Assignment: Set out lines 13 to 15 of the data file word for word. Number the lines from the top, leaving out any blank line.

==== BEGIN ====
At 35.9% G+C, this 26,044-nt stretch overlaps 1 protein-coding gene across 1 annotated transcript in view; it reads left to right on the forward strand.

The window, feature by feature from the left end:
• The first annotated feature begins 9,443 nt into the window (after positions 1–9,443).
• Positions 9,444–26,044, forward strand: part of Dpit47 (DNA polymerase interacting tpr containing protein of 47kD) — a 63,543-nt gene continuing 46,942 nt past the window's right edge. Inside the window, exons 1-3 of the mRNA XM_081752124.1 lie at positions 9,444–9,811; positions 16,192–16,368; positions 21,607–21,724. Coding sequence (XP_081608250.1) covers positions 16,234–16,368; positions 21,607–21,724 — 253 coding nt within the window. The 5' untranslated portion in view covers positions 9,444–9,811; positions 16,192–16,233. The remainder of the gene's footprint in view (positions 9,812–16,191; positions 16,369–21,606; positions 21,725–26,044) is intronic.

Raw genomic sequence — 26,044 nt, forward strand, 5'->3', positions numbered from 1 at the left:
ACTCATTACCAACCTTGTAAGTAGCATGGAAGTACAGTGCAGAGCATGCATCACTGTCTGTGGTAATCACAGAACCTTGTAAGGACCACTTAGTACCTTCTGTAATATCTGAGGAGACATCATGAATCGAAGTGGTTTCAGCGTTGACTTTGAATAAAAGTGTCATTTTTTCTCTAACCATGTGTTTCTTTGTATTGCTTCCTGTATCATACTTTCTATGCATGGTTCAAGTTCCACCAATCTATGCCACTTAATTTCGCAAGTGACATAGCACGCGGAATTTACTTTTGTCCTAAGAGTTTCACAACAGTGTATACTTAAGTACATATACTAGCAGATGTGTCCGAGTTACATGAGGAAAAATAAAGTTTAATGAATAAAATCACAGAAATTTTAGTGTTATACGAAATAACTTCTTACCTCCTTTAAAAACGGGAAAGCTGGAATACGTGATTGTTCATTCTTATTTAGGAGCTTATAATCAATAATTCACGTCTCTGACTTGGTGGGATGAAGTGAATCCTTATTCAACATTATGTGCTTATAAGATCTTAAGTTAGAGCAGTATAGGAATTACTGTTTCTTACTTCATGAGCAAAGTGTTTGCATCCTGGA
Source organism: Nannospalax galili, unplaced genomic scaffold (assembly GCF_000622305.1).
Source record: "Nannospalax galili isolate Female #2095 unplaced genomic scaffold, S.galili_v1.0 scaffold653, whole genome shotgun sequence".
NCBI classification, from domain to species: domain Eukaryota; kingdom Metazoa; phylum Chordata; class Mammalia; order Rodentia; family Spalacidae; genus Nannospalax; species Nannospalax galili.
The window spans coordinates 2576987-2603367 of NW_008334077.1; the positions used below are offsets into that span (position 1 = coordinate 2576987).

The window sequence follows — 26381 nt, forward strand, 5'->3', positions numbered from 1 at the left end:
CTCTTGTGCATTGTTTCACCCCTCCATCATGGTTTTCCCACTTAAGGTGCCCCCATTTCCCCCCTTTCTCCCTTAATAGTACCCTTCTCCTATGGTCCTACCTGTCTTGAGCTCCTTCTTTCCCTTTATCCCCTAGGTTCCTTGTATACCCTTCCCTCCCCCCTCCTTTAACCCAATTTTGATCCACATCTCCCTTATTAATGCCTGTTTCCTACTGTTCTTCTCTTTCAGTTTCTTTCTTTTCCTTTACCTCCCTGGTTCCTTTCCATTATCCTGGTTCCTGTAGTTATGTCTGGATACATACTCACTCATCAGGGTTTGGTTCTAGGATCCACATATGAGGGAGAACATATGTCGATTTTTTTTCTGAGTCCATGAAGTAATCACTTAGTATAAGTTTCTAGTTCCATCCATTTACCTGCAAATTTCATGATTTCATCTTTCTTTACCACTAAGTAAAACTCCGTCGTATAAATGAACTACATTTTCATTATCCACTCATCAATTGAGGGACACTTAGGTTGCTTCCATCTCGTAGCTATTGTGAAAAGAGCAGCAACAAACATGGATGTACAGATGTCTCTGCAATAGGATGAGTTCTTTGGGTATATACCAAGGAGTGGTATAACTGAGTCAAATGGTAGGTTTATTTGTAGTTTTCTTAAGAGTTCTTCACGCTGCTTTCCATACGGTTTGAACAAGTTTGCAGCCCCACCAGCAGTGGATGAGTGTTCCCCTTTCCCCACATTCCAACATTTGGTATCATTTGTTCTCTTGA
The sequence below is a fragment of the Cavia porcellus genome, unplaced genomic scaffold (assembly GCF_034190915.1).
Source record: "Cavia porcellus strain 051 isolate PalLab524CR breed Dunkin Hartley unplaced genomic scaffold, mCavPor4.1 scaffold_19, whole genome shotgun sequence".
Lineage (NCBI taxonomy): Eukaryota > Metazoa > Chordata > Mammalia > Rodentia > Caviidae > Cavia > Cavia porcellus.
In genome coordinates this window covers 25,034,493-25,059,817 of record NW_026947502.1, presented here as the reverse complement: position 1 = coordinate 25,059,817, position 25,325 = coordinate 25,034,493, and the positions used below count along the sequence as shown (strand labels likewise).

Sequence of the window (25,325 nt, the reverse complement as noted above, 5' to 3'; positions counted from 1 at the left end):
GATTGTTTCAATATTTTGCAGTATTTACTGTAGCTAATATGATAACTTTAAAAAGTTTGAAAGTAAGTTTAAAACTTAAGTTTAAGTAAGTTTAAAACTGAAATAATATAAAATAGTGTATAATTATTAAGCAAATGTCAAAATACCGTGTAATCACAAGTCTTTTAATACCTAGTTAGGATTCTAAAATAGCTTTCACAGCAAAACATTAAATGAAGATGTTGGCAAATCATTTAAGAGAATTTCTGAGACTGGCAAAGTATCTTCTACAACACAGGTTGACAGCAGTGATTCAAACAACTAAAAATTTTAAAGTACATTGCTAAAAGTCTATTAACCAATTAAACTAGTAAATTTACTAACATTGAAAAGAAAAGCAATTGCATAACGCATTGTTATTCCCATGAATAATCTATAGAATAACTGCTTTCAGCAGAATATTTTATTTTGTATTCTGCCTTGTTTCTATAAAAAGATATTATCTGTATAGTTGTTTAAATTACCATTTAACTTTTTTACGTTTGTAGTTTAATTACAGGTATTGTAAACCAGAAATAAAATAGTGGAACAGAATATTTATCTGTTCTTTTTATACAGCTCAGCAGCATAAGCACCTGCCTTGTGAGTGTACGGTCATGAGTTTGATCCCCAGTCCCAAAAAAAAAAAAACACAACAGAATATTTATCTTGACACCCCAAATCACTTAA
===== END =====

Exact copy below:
The sequence below is a fragment of the Cavia porcellus genome, unplaced genomic scaffold (assembly GCF_034190915.1).
Source record: "Cavia porcellus strain 051 isolate PalLab524CR breed Dunkin Hartley unplaced genomic scaffold, mCavPor4.1 scaffold_19, whole genome shotgun sequence".
Lineage (NCBI taxonomy): Eukaryota > Metazoa > Chordata > Mammalia > Rodentia > Caviidae > Cavia > Cavia porcellus.